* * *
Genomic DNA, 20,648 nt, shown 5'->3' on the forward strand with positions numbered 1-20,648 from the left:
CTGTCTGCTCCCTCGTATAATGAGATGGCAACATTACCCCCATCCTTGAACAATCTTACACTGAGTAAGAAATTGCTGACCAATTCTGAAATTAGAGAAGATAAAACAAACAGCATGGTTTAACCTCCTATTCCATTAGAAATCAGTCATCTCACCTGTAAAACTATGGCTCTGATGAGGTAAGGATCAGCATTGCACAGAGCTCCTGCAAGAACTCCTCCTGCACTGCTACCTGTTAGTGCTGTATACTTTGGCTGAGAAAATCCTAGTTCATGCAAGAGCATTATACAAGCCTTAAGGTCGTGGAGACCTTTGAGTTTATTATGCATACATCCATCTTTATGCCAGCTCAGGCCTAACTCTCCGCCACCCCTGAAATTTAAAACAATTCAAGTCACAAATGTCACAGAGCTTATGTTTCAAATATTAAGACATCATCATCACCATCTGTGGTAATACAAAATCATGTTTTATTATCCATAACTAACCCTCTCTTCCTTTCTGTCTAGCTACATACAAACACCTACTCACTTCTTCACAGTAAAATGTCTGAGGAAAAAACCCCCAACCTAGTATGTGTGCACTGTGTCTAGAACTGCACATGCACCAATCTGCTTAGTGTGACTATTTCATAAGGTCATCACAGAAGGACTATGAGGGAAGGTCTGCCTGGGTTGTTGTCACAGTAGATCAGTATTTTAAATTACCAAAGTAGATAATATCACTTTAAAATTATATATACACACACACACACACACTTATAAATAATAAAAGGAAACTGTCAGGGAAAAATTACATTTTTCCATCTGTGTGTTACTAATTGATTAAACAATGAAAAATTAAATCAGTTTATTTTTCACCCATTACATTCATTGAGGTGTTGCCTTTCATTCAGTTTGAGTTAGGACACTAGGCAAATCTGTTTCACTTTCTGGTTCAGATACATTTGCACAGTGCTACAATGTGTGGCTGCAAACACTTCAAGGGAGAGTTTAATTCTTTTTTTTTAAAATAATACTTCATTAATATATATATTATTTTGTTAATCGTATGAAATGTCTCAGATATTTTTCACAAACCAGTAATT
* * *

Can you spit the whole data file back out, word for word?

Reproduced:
Genomic DNA, 20,648 nt, shown 5'->3' on the forward strand with positions numbered 1-20,648 from the left:
CTGTCTGCTCCCTCGTATAATGAGATGGCAACATTACCCCCATCCTTGAACAATCTTACACTGAGTAAGAAATTGCTGACCAATTCTGAAATTAGAGAAGATAAAACAAACAGCATGGTTTAACCTCCTATTCCATTAGAAATCAGTCATCTCACCTGTAAAACTATGGCTCTGATGAGGTAAGGATCAGCATTGCACAGAGCTCCTGCAAGAACTCCTCCTGCACTGCTACCTGTTAGTGCTGTATACTTTGGCTGAGAAAATCCTAGTTCATGCAAGAGCATTATACAAGCCTTAAGGTCGTGGAGACCTTTGAGTTTATTATGCATACATCCATCTTTATGCCAGCTCAGGCCTAACTCTCCGCCACCCCTGAAATTTAAAACAATTCAAGTCACAAATGTCACAGAGCTTATGTTTCAAATATTAAGACATCATCATCACCATCTGTGGTAATACAAAATCATGTTTTATTATCCATAACTAACCCTCTCTTCCTTTCTGTCTAGCTACATACAAACACCTACTCACTTCTTCACAGTAAAATGTCTGAGGAAAAAACCCCCAACCTAGTATGTGTGCACTGTGTCTAGAACTGCACATGCACCAATCTGCTTAGTGTGACTATTTCATAAGGTCATCACAGAAGGACTATGAGGGAAGGTCTGCCTGGGTTGTTGTCACAGTAGATCAGTATTTTAAATTACCAAAGTAGATAATATCACTTTAAAATTATATATACACACACACACACACACTTATAAATAATAAAAGGAAACTGTCAGGGAAAAATTACATTTTTCCATCTGTGTGTTACTAATTGATTAAACAATGAAAAATTAAATCAGTTTATTTTTCACCCATTACATTCATTGAGGTGTTGCCTTTCATTCAGTTTGAGTTAGGACACTAGGCAAATCTGTTTCACTTTCTGGTTCAGATACATTTGCACAGTGCTACAATGTGTGGCTGCAAACACTTCAAGGGAGAGTTTAATTCTTTTTTTTTAAAATAATACTTCATTAATATATATATTATTTTGTTAATCGTATGAAATGTCTCAGATATTTTTCACAAACCAGTAATT